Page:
Gladden Spit & Silk Cayes Marine Reserve
Since the 1920s, fishermen have congregated at Gladden Spit on the Belize Barrier Reef to harvest mutton snapper and grouper during the ten-day period around full moon during the months of March to June. The fishermen often landed huge catches, and many of the fish were gravid (carrying eggs). Often the men noticed huge whale sharks swimming nearby, usually surrounded by a milkiness in the water. In 1997, a team of scientists and local fishermen found that the snappers came together to spawn, filling the water with milky eggs and sperm, and that the whale sharks -- filter feeders -- had come to eat the eggs -- a combination of events that is both biologically important and thrilling.

Some local tour operators from Placencia, the closest village to Gladden Spit, soon discovered the tourism potential of the predictable presence of whale sharks, and a new industry quickly grew up. In 2001, the site of the whale sharks was declared a protected area, Gladden Spit and Silk Cayes Marine Reserve (GSSCMR). In 2002, a local NGO called Friends of Nature signed a Memo Of Understanding with the Government of Belize to co-manage the Reserve.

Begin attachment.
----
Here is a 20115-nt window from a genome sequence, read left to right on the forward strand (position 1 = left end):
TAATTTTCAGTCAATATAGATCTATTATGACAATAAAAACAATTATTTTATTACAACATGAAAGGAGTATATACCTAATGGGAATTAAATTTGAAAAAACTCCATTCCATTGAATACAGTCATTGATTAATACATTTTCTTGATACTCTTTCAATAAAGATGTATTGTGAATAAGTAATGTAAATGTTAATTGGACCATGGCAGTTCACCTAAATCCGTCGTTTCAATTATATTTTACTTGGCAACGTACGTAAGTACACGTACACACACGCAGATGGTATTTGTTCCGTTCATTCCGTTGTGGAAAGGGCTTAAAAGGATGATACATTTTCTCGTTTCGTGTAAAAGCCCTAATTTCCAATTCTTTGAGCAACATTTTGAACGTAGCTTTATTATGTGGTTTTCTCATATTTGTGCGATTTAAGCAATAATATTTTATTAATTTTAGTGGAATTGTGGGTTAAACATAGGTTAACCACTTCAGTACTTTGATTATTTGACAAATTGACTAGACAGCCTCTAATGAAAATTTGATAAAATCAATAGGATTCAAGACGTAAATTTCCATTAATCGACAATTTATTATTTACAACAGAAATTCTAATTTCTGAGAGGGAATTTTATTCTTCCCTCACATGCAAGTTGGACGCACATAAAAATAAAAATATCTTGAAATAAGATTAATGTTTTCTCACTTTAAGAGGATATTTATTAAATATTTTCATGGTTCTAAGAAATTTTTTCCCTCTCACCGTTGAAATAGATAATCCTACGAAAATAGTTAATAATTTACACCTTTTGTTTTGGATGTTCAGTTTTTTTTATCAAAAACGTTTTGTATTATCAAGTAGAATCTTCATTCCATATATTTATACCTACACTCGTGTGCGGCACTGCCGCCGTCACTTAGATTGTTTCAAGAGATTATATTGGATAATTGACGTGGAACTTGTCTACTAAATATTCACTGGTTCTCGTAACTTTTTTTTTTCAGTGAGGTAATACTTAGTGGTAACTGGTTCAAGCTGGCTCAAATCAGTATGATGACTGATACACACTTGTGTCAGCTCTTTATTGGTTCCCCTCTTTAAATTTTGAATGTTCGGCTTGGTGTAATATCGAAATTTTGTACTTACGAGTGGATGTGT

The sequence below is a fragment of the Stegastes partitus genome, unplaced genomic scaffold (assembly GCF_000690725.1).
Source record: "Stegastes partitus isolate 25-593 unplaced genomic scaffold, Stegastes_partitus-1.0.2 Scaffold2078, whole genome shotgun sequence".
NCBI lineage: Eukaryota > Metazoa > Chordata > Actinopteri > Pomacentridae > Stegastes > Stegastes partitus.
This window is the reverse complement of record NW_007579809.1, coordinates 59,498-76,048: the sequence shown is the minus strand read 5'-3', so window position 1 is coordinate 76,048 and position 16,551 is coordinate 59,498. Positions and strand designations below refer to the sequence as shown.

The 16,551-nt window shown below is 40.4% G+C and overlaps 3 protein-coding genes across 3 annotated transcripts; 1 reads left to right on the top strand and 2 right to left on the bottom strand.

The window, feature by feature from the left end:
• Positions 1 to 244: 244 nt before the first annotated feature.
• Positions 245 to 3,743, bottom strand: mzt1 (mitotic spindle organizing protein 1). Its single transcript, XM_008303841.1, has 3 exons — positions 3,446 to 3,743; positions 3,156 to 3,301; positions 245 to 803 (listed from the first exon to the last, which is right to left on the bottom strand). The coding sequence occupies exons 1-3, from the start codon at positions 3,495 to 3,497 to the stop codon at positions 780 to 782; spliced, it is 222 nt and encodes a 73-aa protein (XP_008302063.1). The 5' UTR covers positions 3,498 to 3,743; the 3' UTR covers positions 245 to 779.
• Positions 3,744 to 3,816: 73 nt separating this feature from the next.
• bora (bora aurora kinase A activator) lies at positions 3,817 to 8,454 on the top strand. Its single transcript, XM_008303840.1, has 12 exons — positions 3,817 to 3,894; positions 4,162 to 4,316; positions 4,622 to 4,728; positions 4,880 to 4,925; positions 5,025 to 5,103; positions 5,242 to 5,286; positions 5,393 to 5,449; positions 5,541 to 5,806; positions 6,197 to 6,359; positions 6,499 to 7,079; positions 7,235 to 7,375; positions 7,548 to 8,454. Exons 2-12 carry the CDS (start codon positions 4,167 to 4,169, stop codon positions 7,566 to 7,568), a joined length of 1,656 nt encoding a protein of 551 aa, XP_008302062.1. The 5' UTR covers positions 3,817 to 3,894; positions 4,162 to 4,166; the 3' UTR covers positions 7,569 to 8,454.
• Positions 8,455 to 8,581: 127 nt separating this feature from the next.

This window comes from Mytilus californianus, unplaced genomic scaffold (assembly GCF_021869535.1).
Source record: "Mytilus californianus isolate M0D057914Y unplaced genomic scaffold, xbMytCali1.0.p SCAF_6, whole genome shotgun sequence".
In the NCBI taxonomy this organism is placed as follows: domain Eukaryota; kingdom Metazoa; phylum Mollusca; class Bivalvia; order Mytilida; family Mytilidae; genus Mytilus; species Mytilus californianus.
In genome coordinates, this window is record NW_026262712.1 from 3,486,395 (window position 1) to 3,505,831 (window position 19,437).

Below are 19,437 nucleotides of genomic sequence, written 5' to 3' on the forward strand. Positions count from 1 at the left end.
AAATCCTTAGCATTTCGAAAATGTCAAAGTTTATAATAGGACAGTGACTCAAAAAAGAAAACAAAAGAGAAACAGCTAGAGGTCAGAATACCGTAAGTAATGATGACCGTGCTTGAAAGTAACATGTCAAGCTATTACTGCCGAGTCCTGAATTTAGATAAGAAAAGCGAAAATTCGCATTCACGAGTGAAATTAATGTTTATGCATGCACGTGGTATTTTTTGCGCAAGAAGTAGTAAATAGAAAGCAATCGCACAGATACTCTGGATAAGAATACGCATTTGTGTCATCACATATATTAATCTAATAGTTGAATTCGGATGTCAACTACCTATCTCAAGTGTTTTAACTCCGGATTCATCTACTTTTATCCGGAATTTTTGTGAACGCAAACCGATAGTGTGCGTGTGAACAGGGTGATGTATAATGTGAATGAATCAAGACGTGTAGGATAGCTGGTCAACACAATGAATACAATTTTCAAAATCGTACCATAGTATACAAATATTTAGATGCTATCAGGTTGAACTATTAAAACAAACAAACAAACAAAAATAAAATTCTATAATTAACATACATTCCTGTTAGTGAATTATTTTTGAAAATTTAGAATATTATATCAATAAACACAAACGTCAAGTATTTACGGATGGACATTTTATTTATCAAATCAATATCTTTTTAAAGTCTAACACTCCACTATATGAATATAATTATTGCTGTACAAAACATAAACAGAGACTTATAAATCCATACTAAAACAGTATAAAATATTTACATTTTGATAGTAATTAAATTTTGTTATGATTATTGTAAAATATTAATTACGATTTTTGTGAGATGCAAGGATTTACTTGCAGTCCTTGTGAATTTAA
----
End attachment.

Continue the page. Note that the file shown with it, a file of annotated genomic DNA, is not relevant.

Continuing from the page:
Friends of Nature has studied the spawning fish every month for years. We send a team of divers to the site twice a day for at least 10 days after the full moon. We have round that over 20 different species of reef fishes that come together at the site each with its own month, and moon-timing, a biological clock. Friends is particularly concerned about the snappers. Mutton snappers are the most common commercial fin fish harvested in Belize. They appear from March to June, during the same months as the cubera snappers and dog snappers. The latter two species produce particularly large, tasty eggs, which seems to be one of the primary motives for the presence of the whale sharks.

FoN also manages whale shark tourism at Gladden, with direct input from a whale shark working group made up of national stakeholders. A set of guidelines to ensure a safe and ecologically-sound experience for everyone, including the sharks, has been developed.

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